These clients are very seductive because they encourage and cheer you along as you toss out the first set of suggestions and try to come up with another workable possibility for solving the conflict. While you are doing that, the client reminds you of how helpful and important you are and is waiting with baited breath for your next offering. When you make it, as luck would have it, it too, will not work. The response that identifies the unacceptability of your suggestion again comes with immediacy and without any real consideration. They will gently remind you that you don’t understand, but that the idea that you are offering is impossible because of some set of facts or some involvement of others that they cannot control, and therefore it won’t work, but it still feels just so close. They then invite you to come up with another possibility for them to consider. They continue to tell you how good you are and how much they hope that you will be able to help them. The will announce that they have spread the word of your goodness and expertise widely and that lots of new clients will be coming your way because of the help you have given them. Then they want the next installment of your energy and creativity so that they can reject it immediately as well.
Clinicians must understand that this is not intentional behavior on their part. They do not stay awake at night planning strategies to frustrate you. This is how they survive. What is going on clinically during this process is that they work like a vacuum, they are sucking your energy and creativity right out of you. They actually resupply their energy by moving from individual to individual with whom they have these relationships. They do not need a therapist in order to get these energy refills, they can get them from complete strangers or friends who have not yet worn out and abandoned them. They appear to be so good and so positive, and so troubled and wanting help. Yet, they never accept help, never embrace responsibility for change, and get their energy needs met by feeding on the energy of others. They are not hateful or aggressive; they are just exhausting and frustrating.
Clinically, when you discover you have become ensnared by this type of client, the recommendation I would offer is to distance yourself emotionally from the reaction you have been having (Anger, frustration, exhaustion, depletion). Step back and remember what is going on. The challenge for treating this client is to frustrate him/her by not giving them suggestions. Instead, reflect back to them that you understand how frustrating it must be to be in their situation and make it sound so awful that you don’t know what they can do. Add to this conversation that you care about them and commiserate with them. Do a good job of reflective listening and do not get seduced into problem solving, no matter how tempting it is. When there are opportunities, process awareness with the client. Discuss with them how it feels to be in a room and or a conversation with them from your standpoint and ask whether or not they have heard this from elsewhere in their lives. Ask them to describe for you what they feel when you do not meet their expectation. Look for their anger, see if you can find it and get them to own it. Do not do this by designating that you know they are angry and asking them to talk about what makes them angry, or what it feels like to be angry, instead, reflect back to them the behavioral cues that “mean” anger that you are experiencing from them and ask if they are aware of displaying these cues? Ask them to pause and reflect upon the experience of being in the room with you when you don’t know the answer to their problem and see if they can feel that in the moment and to talk about how that feels.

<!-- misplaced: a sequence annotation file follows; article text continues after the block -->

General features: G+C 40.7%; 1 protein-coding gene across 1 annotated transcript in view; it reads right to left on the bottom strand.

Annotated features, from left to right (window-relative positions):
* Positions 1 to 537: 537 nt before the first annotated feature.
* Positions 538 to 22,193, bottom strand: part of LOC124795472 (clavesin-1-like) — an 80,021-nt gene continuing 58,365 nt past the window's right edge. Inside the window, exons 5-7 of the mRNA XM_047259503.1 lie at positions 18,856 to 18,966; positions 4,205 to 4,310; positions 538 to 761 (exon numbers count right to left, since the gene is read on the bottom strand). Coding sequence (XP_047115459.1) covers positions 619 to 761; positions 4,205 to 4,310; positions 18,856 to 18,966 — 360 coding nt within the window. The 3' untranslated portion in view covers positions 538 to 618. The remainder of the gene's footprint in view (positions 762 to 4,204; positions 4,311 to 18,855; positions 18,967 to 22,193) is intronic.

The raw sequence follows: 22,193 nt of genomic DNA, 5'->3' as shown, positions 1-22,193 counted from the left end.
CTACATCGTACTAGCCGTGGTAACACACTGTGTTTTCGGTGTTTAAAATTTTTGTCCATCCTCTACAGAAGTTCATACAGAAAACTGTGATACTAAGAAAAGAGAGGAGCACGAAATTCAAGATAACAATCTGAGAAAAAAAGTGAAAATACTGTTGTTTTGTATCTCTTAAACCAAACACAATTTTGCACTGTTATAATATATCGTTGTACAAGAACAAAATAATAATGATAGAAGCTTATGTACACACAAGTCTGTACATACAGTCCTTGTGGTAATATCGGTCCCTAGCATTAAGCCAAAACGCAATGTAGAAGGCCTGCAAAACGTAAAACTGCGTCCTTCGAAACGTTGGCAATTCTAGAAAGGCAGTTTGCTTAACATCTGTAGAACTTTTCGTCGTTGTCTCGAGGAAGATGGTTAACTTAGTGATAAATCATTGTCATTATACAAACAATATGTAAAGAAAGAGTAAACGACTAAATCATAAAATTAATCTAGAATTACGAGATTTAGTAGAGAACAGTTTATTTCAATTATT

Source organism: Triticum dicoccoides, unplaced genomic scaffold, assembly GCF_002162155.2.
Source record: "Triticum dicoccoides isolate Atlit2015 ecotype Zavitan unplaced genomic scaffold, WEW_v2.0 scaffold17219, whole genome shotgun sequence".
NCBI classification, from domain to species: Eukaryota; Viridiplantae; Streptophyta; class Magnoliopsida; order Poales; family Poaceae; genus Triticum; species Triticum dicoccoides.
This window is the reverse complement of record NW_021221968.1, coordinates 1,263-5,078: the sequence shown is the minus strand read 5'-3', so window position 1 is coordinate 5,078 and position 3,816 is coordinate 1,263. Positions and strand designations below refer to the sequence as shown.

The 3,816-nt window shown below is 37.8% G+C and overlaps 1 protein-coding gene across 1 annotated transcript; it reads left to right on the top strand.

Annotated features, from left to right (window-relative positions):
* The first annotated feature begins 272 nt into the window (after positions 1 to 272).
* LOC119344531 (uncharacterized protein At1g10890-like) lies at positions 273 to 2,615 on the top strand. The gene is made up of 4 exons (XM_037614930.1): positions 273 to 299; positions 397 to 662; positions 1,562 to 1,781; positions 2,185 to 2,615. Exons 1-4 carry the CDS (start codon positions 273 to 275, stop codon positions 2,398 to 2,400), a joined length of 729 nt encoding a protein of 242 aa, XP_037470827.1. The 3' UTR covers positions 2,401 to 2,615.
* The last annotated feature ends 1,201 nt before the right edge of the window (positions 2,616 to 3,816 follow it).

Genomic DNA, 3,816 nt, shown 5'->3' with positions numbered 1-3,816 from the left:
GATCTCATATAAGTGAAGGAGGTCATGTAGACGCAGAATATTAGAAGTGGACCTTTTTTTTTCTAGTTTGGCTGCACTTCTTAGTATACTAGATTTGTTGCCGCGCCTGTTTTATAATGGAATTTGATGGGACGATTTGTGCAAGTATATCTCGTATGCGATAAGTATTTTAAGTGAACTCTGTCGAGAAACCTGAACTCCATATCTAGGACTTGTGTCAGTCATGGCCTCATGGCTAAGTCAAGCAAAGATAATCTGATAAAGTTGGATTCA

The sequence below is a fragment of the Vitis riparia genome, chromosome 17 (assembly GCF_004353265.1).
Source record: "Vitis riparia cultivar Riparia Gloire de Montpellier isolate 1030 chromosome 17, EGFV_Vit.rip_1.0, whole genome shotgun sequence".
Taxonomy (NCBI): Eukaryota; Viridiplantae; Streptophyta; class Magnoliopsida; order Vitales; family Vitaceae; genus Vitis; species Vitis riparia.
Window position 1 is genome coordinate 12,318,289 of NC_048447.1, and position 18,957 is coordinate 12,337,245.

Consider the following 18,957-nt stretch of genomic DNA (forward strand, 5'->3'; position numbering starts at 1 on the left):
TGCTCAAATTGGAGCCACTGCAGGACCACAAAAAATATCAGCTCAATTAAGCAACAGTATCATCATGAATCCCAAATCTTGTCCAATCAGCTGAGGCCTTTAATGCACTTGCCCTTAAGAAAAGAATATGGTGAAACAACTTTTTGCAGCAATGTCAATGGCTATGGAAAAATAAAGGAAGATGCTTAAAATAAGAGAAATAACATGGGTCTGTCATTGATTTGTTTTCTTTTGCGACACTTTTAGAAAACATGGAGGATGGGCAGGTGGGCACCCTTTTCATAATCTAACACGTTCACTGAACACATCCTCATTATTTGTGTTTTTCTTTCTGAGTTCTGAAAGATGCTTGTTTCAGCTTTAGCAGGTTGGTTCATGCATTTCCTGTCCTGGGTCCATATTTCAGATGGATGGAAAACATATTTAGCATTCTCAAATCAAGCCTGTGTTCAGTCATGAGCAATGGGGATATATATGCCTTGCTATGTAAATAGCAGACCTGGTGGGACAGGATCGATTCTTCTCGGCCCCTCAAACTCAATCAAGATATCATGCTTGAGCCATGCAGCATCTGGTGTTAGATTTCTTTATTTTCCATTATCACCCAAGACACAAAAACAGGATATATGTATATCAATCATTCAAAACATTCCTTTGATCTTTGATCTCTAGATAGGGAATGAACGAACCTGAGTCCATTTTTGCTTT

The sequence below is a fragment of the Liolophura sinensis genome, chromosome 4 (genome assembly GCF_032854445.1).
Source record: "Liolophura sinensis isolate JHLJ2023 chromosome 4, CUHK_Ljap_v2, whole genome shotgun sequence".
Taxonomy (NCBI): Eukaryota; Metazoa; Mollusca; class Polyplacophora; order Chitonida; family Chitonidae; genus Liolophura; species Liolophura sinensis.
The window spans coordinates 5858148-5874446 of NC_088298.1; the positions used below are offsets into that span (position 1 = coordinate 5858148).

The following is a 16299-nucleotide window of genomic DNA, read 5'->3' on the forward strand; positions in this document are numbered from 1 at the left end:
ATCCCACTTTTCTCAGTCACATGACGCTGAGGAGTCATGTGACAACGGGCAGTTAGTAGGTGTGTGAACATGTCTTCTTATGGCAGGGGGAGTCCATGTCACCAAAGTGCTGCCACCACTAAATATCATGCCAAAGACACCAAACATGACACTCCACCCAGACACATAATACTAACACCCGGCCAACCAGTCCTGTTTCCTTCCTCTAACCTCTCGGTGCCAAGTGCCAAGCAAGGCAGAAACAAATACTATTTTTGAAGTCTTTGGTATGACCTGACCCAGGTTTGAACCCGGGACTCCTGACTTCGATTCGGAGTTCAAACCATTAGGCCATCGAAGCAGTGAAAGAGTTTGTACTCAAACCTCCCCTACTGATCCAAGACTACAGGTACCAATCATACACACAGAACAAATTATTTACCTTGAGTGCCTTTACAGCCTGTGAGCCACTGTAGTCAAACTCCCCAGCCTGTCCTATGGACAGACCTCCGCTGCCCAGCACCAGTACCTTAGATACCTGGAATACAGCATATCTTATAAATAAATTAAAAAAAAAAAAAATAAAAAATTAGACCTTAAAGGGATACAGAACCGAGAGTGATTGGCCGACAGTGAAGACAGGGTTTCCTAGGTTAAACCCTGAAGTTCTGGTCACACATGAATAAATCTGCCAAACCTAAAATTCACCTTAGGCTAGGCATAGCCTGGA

These clients are particularly difficult for most clinicians because they are so enjoyable and seductive at first. Very quickly (at least for experienced clinicians) they lose their seductive powers. The therapist cannot play the game and buy into the manipulation and shifting of responsibility that is practiced by the help- rejecting complainer. If you are able to avoid this trap, expect to hear that you are ugly, mean, and unhelpful. If they can feel safe with you continue to invite them to exist in your space and be real, then you can help them. You will never help them by problem solving and suggesting strategies and solutions. Your job is to be in the process with them, reflect it genuinely and to communicate respect and safety to them as you experience them accurately. When these needs have been met, the client will be in a position to make positive changes and experiment with new behaviors.
This Health cast was written and presented by Dr. Kathy Maupin, M.D., Bio-identical Hormone Replacement Expert and Author, with Brett Newcomb, MA., LPC., Family Counselor, Presenter and Author. www.BioBalanceHealth.com.